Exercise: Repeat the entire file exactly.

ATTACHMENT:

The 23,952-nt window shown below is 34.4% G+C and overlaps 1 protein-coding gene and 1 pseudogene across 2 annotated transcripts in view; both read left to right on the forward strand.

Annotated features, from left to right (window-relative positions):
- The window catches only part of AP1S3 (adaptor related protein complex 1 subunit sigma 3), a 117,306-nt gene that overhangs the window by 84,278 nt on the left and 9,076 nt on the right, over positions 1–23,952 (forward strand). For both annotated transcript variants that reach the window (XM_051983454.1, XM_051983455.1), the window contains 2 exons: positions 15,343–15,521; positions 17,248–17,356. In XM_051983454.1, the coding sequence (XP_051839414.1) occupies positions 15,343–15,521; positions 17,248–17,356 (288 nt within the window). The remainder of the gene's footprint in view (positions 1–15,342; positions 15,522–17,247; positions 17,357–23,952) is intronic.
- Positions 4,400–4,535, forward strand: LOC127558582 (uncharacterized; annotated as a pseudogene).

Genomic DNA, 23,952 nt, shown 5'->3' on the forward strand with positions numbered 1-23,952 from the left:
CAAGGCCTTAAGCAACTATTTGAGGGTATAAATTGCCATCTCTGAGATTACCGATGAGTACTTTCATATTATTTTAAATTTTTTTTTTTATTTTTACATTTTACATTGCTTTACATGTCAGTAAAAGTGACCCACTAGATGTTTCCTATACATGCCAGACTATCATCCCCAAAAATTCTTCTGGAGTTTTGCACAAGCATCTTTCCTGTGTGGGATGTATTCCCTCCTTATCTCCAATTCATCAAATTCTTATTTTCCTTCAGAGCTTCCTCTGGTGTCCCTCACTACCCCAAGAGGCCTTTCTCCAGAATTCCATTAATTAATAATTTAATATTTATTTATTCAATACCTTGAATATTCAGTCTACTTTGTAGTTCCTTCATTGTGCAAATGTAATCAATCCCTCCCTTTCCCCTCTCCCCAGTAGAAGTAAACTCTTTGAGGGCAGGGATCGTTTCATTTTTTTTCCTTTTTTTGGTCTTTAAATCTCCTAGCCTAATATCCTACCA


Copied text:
The 23,952-nt window shown below is 34.4% G+C and overlaps 1 protein-coding gene and 1 pseudogene across 2 annotated transcripts in view; both read left to right on the forward strand.

Annotated features, from left to right (window-relative positions):
- The window catches only part of AP1S3 (adaptor related protein complex 1 subunit sigma 3), a 117,306-nt gene that overhangs the window by 84,278 nt on the left and 9,076 nt on the right, over positions 1–23,952 (forward strand). For both annotated transcript variants that reach the window (XM_051983454.1, XM_051983455.1), the window contains 2 exons: positions 15,343–15,521; positions 17,248–17,356. In XM_051983454.1, the coding sequence (XP_051839414.1) occupies positions 15,343–15,521; positions 17,248–17,356 (288 nt within the window). The remainder of the gene's footprint in view (positions 1–15,342; positions 15,522–17,247; positions 17,357–23,952) is intronic.
- Positions 4,400–4,535, forward strand: LOC127558582 (uncharacterized; annotated as a pseudogene).

Genomic DNA, 23,952 nt, shown 5'->3' on the forward strand with positions numbered 1-23,952 from the left:
CAAGGCCTTAAGCAACTATTTGAGGGTATAAATTGCCATCTCTGAGATTACCGATGAGTACTTTCATATTATTTTAAATTTTTTTTTTTATTTTTACATTTTACATTGCTTTACATGTCAGTAAAAGTGACCCACTAGATGTTTCCTATACATGCCAGACTATCATCCCCAAAAATTCTTCTGGAGTTTTGCACAAGCATCTTTCCTGTGTGGGATGTATTCCCTCCTTATCTCCAATTCATCAAATTCTTATTTTCCTTCAGAGCTTCCTCTGGTGTCCCTCACTACCCCAAGAGGCCTTTCTCCAGAATTCCATTAATTAATAATTTAATATTTATTTATTCAATACCTTGAATATTCAGTCTACTTTGTAGTTCCTTCATTGTGCAAATGTAATCAATCCCTCCCTTTCCCCTCTCCCCAGTAGAAGTAAACTCTTTGAGGGCAGGGATCGTTTCATTTTTTTTCCTTTTTTTGGTCTTTAAATCTCCTAGCCTAATATCCTACCA